THE POWER OF PRAYER: Prayer Can Play An Important Role In Our Lives

By Zile Singh

Prayer is a solemn request for help or expression of thanks addressed to God or any other deity or even to an individual.  It is a formation of a sequence of words. Prayer has an important role in the life of all of us.  Different religions have different ways of prayers. It stays recognizable despite its different forms. But the real essence of all the prayers is the same. Prayer calms down our mind and gives a sense of relaxation. A popular conception about  prayer is that if we have faith in God, pray diligently and if the cause we are praying is a righteous one, as the health of another person, then God will intervene in a supernatural way to make our prayer come true.

Prayer is one of the most important things in all religions.  It is beneficial even to a non-believer.  Prayer is to come near to God and an individual.  It protects and changes us.  Prayer brings light to darkness and a breakthrough in one’s life. It is a prerequisite to spiritual awakening. Prayer is an intimate, deep and unfettered and close love towards God.  Prayer is beyond knowledge.  Through earnest prayer, we come to know as to what is too deep to be known.  Prayer of a righteous man is powerful and effective.  Therefore, pray for the emotional, spiritual and physical wellbeing of yourself and all around you.  It helps us to face and overcome all types of struggles.  Bible says, “Ask, and it will be given to you; seek, and you will find; knock, and it will be opened to you.”  Also, “Be joyful in hope, patient in affliction and faithful in prayer.”

The art of praying has been perfected in Hinduism for centuries.  Some of the earliest Rig Vedic prayers are probably 6000-7000 years old.  They contain a poetic value, metrical purity, imagination and deep symbolism that speak highly of the mental brilliance of the people who conceived them and used them in their ritual and spiritual practices. A devout Hindu is expected to pray to the Sun and other gods in the morning, at noon and in the evening before going to bed.  They also pray for divine help to achieve success, peace and happiness on important occasions such as conception, birth, marriage, pregnancy etc.

Unlike members of many other religions, the Sikhs pray to God in his true abstract form, without any image or idol.  Their prayer can be public or private.  The Sikh code of conduct lays down a strict discipline for the start of the day.  A Sikh should wake up in the early hours’ Amrit Vela’, three hours before the dawn, take a bath and concentrate his thoughts on One Immortal Being and repeat the name of Waheguru (Wondrous Destroyer of darkness).  Guru Arjan Dev wrote the importance of prayer thus: “The praising of His Name is the highest of all practices.  It has uplifted many a human soul.  It calms down the desires of a restless mind.  It imparts an all-seeing vision.”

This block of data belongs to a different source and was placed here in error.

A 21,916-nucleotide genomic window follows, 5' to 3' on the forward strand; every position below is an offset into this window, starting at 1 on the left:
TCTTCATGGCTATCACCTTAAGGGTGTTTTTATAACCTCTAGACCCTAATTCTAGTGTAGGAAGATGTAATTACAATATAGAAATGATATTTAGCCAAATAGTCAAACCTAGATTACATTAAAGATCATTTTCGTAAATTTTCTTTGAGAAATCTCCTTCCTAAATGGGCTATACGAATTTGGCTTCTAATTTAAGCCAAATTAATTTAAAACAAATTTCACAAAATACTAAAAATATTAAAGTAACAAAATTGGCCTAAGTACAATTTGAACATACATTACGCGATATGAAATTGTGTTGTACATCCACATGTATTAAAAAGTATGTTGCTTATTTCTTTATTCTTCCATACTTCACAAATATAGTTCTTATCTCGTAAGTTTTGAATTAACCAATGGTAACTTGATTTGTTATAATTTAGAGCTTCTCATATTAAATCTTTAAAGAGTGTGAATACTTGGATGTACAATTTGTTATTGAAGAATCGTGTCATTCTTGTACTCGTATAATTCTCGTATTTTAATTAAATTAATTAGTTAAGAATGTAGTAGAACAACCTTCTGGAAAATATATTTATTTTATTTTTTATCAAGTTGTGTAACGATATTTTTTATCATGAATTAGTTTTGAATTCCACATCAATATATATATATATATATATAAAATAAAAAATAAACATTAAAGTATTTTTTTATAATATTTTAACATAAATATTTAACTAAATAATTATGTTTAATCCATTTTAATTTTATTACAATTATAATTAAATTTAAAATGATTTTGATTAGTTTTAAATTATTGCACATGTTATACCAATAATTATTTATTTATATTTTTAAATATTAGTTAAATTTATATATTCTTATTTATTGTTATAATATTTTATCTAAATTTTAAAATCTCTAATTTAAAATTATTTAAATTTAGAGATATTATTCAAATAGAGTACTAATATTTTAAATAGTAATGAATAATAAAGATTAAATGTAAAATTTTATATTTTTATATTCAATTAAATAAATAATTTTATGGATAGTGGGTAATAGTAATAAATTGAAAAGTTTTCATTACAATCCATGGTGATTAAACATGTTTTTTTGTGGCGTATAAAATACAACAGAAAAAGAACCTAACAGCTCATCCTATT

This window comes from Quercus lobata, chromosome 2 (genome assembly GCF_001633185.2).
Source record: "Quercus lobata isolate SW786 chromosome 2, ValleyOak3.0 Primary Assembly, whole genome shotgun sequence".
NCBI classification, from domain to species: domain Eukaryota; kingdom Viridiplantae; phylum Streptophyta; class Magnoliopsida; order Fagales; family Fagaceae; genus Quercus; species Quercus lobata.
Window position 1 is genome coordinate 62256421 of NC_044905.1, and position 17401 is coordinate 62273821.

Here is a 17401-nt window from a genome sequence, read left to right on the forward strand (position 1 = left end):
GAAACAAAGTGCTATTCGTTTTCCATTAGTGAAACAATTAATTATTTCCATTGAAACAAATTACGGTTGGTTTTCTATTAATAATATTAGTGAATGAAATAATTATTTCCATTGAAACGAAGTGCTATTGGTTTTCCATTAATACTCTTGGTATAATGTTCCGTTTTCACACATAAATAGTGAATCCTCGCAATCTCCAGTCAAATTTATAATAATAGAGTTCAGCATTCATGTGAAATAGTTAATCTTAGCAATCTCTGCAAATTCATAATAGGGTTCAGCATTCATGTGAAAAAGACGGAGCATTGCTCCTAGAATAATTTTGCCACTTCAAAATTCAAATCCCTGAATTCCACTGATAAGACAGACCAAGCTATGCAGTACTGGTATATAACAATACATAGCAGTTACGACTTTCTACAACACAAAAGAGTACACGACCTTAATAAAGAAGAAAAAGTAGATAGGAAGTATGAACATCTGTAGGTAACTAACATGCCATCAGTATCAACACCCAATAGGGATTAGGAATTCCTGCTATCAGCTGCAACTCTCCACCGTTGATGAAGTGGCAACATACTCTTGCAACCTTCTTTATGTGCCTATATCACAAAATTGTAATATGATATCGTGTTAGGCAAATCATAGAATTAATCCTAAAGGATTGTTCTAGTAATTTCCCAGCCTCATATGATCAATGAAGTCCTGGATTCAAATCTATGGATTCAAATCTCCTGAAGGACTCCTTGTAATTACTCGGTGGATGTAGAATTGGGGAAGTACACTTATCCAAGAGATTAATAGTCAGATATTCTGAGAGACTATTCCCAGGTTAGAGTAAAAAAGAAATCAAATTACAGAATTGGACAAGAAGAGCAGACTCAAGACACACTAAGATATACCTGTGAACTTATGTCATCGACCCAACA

In Buddhism, prayer can take on many forms depending on sect or region.  Their most common method of prayer is meditation.  During meditation, a Buddhist may pray for the happiness and well being of all sentient beings or may focus attention on one individual who needs help.  The Buddhist prayer is not only an expression of gratitude for precious human life, but it is also a practice of inner transformation and developing acceptance,  compassion, knowledge and wisdom.

The importance of Prayer in Islam cannot be understated.  It is the first pillar of Islam that the Prophet (peace be upon him) mentioned after mentioning the testimony of faith.  Allah has declared the obligatory status of prayer directly to Moses.  He said, “And I have chosen you, so listen to that which is inspired to you.  Verily, I am Allah.  There is none worthy of worship and prayer but I, so worship Me and offer prayer perfectly for My remembrance.”  In Islam, if the prayer is sound, the rest of the deeds will be sound and if the prayers are not sound and proper then the rest of the deeds will not be sound and proper.


Keeping a secular point of view of prayer, Yehuda Amichai, an Israeli poet wrote, “Gods change up in heaven, gods get replaced, but prayers are here to stay.” To illustrate his point he gave the example that history is a witness where churches were converted into Buddhist temples and Sikh Gurdwaras. Similarly, many Hindu temples were converted into the mosques and vice versa.  In some places, both the deities are worshipped simultaneously.  As the bell rings, people stand, the priest enters and everybody bows in reverence to Lord Jesus.   Then the meditation begins.  The monks take refuge in Trisharnam: Buddham sharnam gachami, Dhammam sharnam gachami, Sangham sharnam gachami.


“Prayer is not asking.  It is a longing of the soul.  It is daily admission of one’s weaknesses. It is better in prayer to have a heart without words than words without a heart.” – Mahatma Gandhi

Mr. Zile Singh is much respected Link Columnist, writer, a Vipassana Meditator and has a Post-Graduate Diploma in Human Rights.  He can be reached at zsnirwal@yahoo.ca


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